Take NW Skyline Blvd north from NW Germantown Road. The Skyline Blvd Trailhead is 1.6 mi and a parking are available on right (east) side of the road.

The Hike

AllTrails map
Length: 6.90 mi
Elev. gain: 1,407 ft
Moving time: 2:21:22
Avg pace: 20:29
Calories: 1,423
Total time: 2:28:46

I haven't been to my favorite conditioning hike in city limits since Feb which was when my plantar fasciitis started to rear its ugly head.

The PNW is in the middle of some crazy hot weather but I knew most of the hike is in the shade. I was trying out some new electrolyte powder (LMNT) that I saw on Kyle Hates Hiking.

Well... things were pretty rough. I wasn't feeling particularly strong on my hike down to Hwy 30 via the Wildwood Trail. The first sign things weren't right was when I decided to skip my side quests up to the BPA Road and Newton Road Trailheads. 

I reached the bottom of 1mi/900ft climb up BPA Road and checked my watch. All the way to this point I was drinking my LMNT and snacking but on the ascent I kept getting chills.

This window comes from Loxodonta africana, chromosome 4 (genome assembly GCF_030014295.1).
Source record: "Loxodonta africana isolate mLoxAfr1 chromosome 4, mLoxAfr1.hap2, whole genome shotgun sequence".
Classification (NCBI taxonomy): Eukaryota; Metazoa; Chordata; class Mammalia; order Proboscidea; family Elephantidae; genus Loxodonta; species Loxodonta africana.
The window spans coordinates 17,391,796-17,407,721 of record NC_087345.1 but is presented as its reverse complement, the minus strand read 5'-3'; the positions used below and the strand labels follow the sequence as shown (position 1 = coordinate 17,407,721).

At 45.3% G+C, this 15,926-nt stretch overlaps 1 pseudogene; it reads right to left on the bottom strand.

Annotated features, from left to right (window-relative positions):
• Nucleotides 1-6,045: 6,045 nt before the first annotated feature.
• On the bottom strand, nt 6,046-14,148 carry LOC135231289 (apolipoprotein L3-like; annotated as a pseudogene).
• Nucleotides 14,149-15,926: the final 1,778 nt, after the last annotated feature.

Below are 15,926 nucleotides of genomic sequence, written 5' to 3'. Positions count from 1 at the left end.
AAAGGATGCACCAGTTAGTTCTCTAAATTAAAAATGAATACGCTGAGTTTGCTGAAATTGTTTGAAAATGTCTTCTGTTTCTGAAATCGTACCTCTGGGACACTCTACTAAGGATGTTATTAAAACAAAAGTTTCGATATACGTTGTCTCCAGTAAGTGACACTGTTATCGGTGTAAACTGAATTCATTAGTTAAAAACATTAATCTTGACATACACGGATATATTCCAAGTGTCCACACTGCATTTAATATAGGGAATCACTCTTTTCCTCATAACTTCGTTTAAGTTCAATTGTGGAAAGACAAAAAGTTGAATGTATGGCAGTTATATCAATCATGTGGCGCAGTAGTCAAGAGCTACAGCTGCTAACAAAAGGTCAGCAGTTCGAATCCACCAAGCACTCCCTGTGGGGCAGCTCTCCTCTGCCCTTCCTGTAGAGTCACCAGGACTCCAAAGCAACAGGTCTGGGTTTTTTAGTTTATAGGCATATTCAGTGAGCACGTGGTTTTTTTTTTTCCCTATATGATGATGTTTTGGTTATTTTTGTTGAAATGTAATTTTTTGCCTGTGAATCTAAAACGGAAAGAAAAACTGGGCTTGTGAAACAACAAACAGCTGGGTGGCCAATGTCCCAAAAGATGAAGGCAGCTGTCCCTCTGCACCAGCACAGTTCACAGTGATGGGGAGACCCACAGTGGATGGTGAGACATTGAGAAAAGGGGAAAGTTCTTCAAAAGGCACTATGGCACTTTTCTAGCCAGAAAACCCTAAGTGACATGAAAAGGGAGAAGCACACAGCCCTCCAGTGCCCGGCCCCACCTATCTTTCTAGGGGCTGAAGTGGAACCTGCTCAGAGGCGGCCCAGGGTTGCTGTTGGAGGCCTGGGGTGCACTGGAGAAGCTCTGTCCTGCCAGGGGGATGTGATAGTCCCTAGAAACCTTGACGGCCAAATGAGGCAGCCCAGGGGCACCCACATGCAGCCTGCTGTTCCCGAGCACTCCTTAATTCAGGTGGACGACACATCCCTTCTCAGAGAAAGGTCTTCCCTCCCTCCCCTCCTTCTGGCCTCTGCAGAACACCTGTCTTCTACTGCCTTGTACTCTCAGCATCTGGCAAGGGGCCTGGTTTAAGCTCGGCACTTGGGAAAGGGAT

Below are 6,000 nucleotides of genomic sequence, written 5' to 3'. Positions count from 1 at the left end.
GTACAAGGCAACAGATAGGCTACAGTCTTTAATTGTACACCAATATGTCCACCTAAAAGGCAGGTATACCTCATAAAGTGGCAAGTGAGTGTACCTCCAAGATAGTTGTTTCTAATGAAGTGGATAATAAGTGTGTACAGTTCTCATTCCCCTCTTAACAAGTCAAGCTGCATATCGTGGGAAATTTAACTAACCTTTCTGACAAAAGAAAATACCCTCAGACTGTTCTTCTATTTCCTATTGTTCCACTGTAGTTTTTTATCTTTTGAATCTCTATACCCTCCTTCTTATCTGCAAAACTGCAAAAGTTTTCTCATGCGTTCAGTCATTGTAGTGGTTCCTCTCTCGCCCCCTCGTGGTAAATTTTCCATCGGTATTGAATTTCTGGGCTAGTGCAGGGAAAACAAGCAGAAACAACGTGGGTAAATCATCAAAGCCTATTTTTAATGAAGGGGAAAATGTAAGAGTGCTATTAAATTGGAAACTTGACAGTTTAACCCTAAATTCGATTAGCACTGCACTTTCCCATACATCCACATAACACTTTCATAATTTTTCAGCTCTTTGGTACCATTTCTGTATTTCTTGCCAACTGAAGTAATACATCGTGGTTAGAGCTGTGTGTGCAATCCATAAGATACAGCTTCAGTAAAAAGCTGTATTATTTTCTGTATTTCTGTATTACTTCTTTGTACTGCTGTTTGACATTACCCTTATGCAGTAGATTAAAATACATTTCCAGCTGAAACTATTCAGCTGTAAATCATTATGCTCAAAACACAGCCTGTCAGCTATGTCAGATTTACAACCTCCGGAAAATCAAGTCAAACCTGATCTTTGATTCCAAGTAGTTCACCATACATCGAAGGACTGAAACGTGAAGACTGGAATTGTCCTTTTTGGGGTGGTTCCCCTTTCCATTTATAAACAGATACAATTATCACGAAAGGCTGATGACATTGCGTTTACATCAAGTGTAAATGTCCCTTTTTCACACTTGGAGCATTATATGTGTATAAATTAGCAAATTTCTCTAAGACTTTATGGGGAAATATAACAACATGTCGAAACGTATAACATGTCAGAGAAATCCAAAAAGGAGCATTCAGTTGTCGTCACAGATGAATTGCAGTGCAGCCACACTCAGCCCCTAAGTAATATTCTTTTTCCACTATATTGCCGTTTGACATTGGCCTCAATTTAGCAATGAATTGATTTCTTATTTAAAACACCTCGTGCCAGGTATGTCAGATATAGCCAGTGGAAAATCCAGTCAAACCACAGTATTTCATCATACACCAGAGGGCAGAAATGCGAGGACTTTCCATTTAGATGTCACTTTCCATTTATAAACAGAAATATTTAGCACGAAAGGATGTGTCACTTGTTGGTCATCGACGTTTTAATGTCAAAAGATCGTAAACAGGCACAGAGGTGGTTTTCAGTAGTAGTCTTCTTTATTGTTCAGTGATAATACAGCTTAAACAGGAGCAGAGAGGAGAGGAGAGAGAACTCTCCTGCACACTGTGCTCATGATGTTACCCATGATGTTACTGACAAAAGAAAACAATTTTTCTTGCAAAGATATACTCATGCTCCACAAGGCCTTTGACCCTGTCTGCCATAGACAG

"Usually, this is a product of dehydration, especially if you are training in a hotter and humid climate like you might be. First off, chills occur when you are running in high temperatures and humid weather."1

I guess I wasn't as hydrated as I thought. It took my 35 mins to get the top vs the usual time of 25 mins.

I was wiped out but glad to be on the return segment. I considered heading on my usual route down Firelane 12 but opted to keep going to Wildwood. The chills continued even though the elevation gain was minor. I decided to hike up to the BPA road trailhead and walk the road back to the car.

Sad face. Something was definitely off. I've hiked in warm weather but this was different. I drink almost the entire 32 oz of the LMNT and had another 32 oz bottle of water which is mostly full.

Guess I need to start drinking more water daily. I had recent blood work and my creatine was in good shape. IDK.